Tech UPTechnology1928 butterfly DNA confirms human-caused insect extinction

1928 butterfly DNA confirms human-caused insect extinction

The blue xerces butterfly ( Glaucopsyche xerces) was last seen in San Francisco in the early 1940s and is considered a prime example of an insect species that has become extinct as a result of urban development. However, until now doubts persisted as to whether this butterfly was a species by itself, or was a subpopulation of another widespread species that inhabits the entire west coast of the North American continent.

Now, a study published in the journal Biology Letters confirms that, indeed, the blue xerces butterfly is extinct and that, in addition, we must begin to take the conservation of insects more seriously. The authors of the work analyzed the DNA of a 93-year-old specimen that was in a museum collection and concluded that its genetic material is unique enough to consider G. xerces a species on its own.

“It’s interesting to reaffirm that what people have been thinking for almost a century is true, that this was a species driven to extinction by human activities,” says Felix Grewe, co-director of the Grainger Center for Bioinformatics at Field and lead author of the job.

A job of great precision

The task of extracting the DNA from the specimen kept in the museum was a challenge, since the material was scarce and no sample could be wasted. “Taking the first steps and tearing out part of the butterfly’s abdomen with tweezers was very stressful, because I wanted to protect the material as much as possible,” explains Corrie Moreau, director of the Cornell University Insect Collections. “However, it was also refreshing to know that we could address a question that has been unanswered for almost a hundred years and cannot be answered by any other method.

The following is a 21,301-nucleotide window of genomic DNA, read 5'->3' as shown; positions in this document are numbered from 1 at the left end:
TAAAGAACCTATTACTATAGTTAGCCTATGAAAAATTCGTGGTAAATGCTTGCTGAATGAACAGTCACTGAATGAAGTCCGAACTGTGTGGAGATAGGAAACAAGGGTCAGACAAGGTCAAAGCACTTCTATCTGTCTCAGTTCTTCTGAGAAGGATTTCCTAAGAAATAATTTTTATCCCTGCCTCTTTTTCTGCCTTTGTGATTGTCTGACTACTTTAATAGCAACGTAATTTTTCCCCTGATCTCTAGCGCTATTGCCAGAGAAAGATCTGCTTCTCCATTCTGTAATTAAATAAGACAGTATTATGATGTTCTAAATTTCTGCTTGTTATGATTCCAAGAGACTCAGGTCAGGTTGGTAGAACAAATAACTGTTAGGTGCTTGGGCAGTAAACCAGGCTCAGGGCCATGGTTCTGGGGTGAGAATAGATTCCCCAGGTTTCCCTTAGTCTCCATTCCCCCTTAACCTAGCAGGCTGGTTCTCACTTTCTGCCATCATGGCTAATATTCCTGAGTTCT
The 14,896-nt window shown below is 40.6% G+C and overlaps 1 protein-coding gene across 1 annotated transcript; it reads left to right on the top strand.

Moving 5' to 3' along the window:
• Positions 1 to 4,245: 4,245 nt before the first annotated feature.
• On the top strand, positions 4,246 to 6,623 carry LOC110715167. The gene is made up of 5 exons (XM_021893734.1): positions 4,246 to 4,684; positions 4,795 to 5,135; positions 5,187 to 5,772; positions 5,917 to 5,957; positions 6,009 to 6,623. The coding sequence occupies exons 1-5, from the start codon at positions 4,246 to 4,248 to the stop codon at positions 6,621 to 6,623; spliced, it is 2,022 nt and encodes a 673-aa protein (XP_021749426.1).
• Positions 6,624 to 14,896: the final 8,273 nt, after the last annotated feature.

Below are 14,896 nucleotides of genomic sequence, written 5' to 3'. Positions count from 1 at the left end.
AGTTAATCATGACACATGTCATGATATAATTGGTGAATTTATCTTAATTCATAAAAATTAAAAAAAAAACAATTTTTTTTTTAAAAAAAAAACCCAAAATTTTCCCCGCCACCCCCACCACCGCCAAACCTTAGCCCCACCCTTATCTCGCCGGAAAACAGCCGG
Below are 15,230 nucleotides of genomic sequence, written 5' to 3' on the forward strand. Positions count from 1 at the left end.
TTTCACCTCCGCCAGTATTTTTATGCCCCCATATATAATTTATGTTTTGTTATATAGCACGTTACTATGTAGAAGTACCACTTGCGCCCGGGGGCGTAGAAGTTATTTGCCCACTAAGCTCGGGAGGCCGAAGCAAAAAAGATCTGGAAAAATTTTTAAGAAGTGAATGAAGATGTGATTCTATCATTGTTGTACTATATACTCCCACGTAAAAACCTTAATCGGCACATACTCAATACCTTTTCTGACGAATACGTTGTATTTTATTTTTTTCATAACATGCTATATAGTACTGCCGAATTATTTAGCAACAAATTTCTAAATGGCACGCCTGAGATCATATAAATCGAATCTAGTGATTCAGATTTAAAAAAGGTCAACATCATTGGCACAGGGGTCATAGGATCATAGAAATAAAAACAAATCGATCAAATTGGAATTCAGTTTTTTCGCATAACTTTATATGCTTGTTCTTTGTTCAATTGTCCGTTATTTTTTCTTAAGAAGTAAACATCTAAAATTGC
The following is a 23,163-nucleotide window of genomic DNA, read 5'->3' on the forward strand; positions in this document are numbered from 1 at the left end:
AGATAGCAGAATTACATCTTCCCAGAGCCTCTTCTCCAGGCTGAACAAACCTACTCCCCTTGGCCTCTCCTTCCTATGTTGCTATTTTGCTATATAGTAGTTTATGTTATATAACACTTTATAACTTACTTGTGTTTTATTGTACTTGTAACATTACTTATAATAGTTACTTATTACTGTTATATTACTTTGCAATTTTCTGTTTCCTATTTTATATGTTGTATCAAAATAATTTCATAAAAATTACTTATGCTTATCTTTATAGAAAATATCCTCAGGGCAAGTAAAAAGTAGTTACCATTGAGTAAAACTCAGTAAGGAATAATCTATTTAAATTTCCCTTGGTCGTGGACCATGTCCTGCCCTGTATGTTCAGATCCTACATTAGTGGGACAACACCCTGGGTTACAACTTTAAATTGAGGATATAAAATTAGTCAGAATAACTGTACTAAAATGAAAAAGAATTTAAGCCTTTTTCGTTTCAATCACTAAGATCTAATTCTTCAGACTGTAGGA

Once the piece of the butterfly’s body was recovered, the sample went to the Pritzker DNA Laboratory at the Field Museum, where the tissues were treated with chemicals to isolate the remaining DNA. ” DNA is a very stable molecule, it can last a long time after the cells in which it is stored have died, ” says Grewe.

Although DNA is a stable molecule, over the years it also degrades. However, there is DNA in every cell, and by comparing multiple strands of DNA code, scientists can piece together what the original version looked like. “It’s like you made a bunch of identical structures with Legos and then dropped them. The individual structures would break apart, but if you look at them all together, you could figure out the shape of the original structure,” Moreau explains.

Grewe, Moreau and their colleagues compared the genetic sequence of the blue xerces butterfly with the DNA of the more widespread silver blue butterfly, and found that the DNA of the blue xerces was different, meaning it was a separate species.


The importance of conserving our insects

“The blue xerces butterfly is the most iconic insect for conservation because it is the first insect in North America that we know has become extinct due to human factors. There is even an insect conservation society named after it,” Moreau says.

The authors point to the urgent need to protect insects. “We are in the middle of what is called the insect apocalypse: massive declines in these animals are being detected around the world, ” Moreau recalls. “And while not all insects are as charismatic as the blue xerces butterfly, they have huge implications for the functioning of ecosystems. They aerate the soil, allowing plants to grow, and feed herbivores, which in turn feed carnivores. Each loss of an insect has a massive domino effect on ecosystems, ”they warn.

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